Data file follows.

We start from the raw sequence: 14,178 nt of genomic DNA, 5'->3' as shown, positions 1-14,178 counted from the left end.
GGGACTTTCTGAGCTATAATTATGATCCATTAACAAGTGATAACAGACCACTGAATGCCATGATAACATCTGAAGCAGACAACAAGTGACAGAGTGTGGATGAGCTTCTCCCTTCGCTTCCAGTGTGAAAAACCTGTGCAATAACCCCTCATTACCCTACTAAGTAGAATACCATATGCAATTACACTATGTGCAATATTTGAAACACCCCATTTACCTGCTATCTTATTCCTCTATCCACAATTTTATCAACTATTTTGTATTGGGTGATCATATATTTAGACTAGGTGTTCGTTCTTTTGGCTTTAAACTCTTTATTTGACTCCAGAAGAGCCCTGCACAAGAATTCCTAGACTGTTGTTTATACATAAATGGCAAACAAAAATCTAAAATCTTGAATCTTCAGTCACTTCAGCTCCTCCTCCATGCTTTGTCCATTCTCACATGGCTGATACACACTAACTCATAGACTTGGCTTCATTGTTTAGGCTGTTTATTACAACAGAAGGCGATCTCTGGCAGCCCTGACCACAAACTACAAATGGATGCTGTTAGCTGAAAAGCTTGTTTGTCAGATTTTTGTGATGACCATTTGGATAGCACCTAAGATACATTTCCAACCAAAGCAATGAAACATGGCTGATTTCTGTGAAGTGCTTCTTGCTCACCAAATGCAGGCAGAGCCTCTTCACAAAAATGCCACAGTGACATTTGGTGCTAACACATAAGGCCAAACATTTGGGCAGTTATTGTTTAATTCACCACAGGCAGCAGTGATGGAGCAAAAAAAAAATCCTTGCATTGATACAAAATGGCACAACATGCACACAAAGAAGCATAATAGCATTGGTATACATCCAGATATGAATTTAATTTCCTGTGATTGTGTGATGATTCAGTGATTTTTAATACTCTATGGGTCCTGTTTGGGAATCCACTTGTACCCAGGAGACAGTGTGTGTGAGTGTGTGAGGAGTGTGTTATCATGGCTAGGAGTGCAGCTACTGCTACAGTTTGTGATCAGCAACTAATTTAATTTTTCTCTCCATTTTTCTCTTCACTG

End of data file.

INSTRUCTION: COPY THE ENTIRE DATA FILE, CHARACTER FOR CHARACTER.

We start from the raw sequence: 14,178 nt of genomic DNA, 5'->3' as shown, positions 1-14,178 counted from the left end.
GGGACTTTCTGAGCTATAATTATGATCCATTAACAAGTGATAACAGACCACTGAATGCCATGATAACATCTGAAGCAGACAACAAGTGACAGAGTGTGGATGAGCTTCTCCCTTCGCTTCCAGTGTGAAAAACCTGTGCAATAACCCCTCATTACCCTACTAAGTAGAATACCATATGCAATTACACTATGTGCAATATTTGAAACACCCCATTTACCTGCTATCTTATTCCTCTATCCACAATTTTATCAACTATTTTGTATTGGGTGATCATATATTTAGACTAGGTGTTCGTTCTTTTGGCTTTAAACTCTTTATTTGACTCCAGAAGAGCCCTGCACAAGAATTCCTAGACTGTTGTTTATACATAAATGGCAAACAAAAATCTAAAATCTTGAATCTTCAGTCACTTCAGCTCCTCCTCCATGCTTTGTCCATTCTCACATGGCTGATACACACTAACTCATAGACTTGGCTTCATTGTTTAGGCTGTTTATTACAACAGAAGGCGATCTCTGGCAGCCCTGACCACAAACTACAAATGGATGCTGTTAGCTGAAAAGCTTGTTTGTCAGATTTTTGTGATGACCATTTGGATAGCACCTAAGATACATTTCCAACCAAAGCAATGAAACATGGCTGATTTCTGTGAAGTGCTTCTTGCTCACCAAATGCAGGCAGAGCCTCTTCACAAAAATGCCACAGTGACATTTGGTGCTAACACATAAGGCCAAACATTTGGGCAGTTATTGTTTAATTCACCACAGGCAGCAGTGATGGAGCAAAAAAAAAATCCTTGCATTGATACAAAATGGCACAACATGCACACAAAGAAGCATAATAGCATTGGTATACATCCAGATATGAATTTAATTTCCTGTGATTGTGTGATGATTCAGTGATTTTTAATACTCTATGGGTCCTGTTTGGGAATCCACTTGTACCCAGGAGACAGTGTGTGTGAGTGTGTGAGGAGTGTGTTATCATGGCTAGGAGTGCAGCTACTGCTACAGTTTGTGATCAGCAACTAATTTAATTTTTCTCTCCATTTTTCTCTTCACTG